What’s an animal to do when it’s been voted the “world’s ugliest animal”? The Blobfish by Jessica Olien
Christine Brovelli-O’Brien, Ph.D., Content Contributor
In a list of definitive “ugly cute” creatures, Blobfish would find itself near the top with few competitors, and Jessica Olien’s illustrated critter, featured in her picture book The Blobfish Book, is no exception.
As Olien provides informative descriptions of the “sciency” parts of the deep sea to drive the storyline, Blobfish inserts himself into every scene, chattering away while waiting for his big moment. Olien’s genius is in her creation of parallel conversations between Blobfish and the author and also between Blobfish and the reader, a super-cool narrative technique that informs the readers and captures our hearts. With his healthy self-esteem, Blobfish wants his “me, me, me” moment and when it does come, it’s swift and doesn’t go as planned (does it ever, really?).
A great starting point of conversation with readers of all ages is the socio-emotional aspect of the book because it’s one to which kids (and, let’s be honest, adults) can relate: Everyone’s struggled with finding their place in the big, wide world. Blobfish is focused on his physical appearance and, when he discovers that not everyone views him as the most amazing-looking guy in the deep sea, he suffers an emotional setback. “It’s just because people don’t understand you,” explains Northern Stoplight Loosejaw, a scary-looking fish who himself is misunderstood. “We have deep-sea animals have to stick together,” exclaims Giant Spider Crab. This working together, can-do attitude is one that’s beneficial to young kids, one that adults can/should reinforce over and over again.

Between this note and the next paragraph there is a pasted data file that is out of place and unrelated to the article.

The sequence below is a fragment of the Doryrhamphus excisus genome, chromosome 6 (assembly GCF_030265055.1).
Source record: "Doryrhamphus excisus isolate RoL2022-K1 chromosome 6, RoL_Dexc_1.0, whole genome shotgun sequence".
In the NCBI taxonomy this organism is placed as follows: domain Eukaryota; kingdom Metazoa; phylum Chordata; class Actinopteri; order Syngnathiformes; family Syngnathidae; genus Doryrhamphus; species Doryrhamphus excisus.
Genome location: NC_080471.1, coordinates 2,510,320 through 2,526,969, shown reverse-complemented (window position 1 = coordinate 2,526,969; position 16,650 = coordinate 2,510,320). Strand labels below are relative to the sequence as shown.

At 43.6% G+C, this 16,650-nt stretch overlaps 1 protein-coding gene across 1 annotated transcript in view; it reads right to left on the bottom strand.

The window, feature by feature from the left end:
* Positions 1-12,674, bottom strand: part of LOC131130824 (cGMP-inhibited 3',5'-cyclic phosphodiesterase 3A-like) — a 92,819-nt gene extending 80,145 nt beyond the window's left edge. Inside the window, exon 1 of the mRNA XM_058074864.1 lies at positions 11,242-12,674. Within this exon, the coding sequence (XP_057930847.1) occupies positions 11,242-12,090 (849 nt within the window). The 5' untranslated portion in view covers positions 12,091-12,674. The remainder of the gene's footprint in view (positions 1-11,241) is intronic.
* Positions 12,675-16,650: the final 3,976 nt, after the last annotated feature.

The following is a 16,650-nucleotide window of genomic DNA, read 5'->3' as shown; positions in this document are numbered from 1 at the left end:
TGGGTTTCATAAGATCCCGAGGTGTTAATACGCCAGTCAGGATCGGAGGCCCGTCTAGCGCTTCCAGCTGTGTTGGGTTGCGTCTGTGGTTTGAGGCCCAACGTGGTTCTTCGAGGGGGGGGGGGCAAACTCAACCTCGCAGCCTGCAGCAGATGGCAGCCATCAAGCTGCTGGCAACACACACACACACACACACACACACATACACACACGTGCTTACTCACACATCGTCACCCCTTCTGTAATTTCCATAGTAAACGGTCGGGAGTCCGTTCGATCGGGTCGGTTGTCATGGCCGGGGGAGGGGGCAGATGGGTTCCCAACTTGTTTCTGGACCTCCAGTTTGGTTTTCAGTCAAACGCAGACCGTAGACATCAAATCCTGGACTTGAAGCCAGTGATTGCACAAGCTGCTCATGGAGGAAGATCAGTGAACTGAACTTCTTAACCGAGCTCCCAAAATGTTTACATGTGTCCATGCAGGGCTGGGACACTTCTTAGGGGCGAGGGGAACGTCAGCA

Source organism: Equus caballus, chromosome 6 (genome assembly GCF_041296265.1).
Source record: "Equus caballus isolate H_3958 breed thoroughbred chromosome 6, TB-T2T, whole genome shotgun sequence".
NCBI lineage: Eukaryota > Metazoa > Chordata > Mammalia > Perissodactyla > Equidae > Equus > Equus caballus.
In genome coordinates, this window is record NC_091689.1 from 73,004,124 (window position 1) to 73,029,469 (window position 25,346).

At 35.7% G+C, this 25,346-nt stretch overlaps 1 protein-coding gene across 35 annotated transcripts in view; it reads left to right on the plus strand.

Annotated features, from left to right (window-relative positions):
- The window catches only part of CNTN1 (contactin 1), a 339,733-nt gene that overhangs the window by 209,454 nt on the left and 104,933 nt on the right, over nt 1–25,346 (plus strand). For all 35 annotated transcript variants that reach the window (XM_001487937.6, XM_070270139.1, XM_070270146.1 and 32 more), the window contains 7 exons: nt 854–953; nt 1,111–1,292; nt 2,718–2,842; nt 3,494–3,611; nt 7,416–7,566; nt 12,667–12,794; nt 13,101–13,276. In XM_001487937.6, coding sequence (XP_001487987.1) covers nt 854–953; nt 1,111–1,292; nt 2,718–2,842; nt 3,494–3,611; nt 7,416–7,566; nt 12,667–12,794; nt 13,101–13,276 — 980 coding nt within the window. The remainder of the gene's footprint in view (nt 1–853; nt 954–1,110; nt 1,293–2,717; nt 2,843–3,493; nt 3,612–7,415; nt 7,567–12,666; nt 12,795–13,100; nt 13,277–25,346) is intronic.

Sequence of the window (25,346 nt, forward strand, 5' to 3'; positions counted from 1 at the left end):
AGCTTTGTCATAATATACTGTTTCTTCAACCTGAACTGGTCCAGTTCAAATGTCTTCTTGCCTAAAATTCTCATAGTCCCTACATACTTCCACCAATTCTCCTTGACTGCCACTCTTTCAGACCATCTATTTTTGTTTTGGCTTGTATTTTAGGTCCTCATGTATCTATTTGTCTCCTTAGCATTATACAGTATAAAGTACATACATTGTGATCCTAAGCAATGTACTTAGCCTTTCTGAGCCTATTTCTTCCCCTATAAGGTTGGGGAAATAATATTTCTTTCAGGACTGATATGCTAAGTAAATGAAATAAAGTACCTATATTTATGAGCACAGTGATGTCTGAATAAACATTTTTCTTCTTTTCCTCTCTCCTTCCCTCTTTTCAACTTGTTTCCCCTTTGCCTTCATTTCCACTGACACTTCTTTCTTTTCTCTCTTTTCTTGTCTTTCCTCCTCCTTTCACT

Children in primary grades can emulate the friendship between Blobfish and the other sea animals by brainstorming positive descriptions of their classmates, a list of which you can generate on the board.
In addition to (or instead of) discussing classmates, you can have students choose a sea creature from the “Cast of Characters” provided in the back of the book to turn into the star of the show. Turn this into a pictorial essay works well, too, especially with kindergarten students who may not be able to articulate their ideas in writing. Ask the kids to illustrate their chosen creature on a piece of paper and, for older students, to jot down positive descriptions of the animal. Share with the class so the kiddos can see how their interpretations are similar and/or different than those of their classmates. It’s a great way to emphasize the exciting ways that diverse viewpoints shape our world.
One of Olien’s strengths is the integration of fact and fiction. The Blobfish is pretty darn cute, but don’t forget about all the other awesome things going on in the deep sea. The “More Amazing Deep-Sea Facts” list that Olien includes at the end provides you with an easy segue into discussion about the mysterious underwater world. Introduce kids to the realities of sea life by watching videos (National Geographic and Animal Planet, for example, offers a variety of options on their websites), talking about how these animals play an important role in our ecosystem, and why it’s important to protect the earth’s endangered species.
More than just a story about anthropomorphic sea creatures, Jessica Olien’s The Blobfish is an amalgam of fact, fiction, and fantasy that captures our hearts and keeps our attention. I mean, with such cool neighbors, who wouldn’t want to live in the deep sea?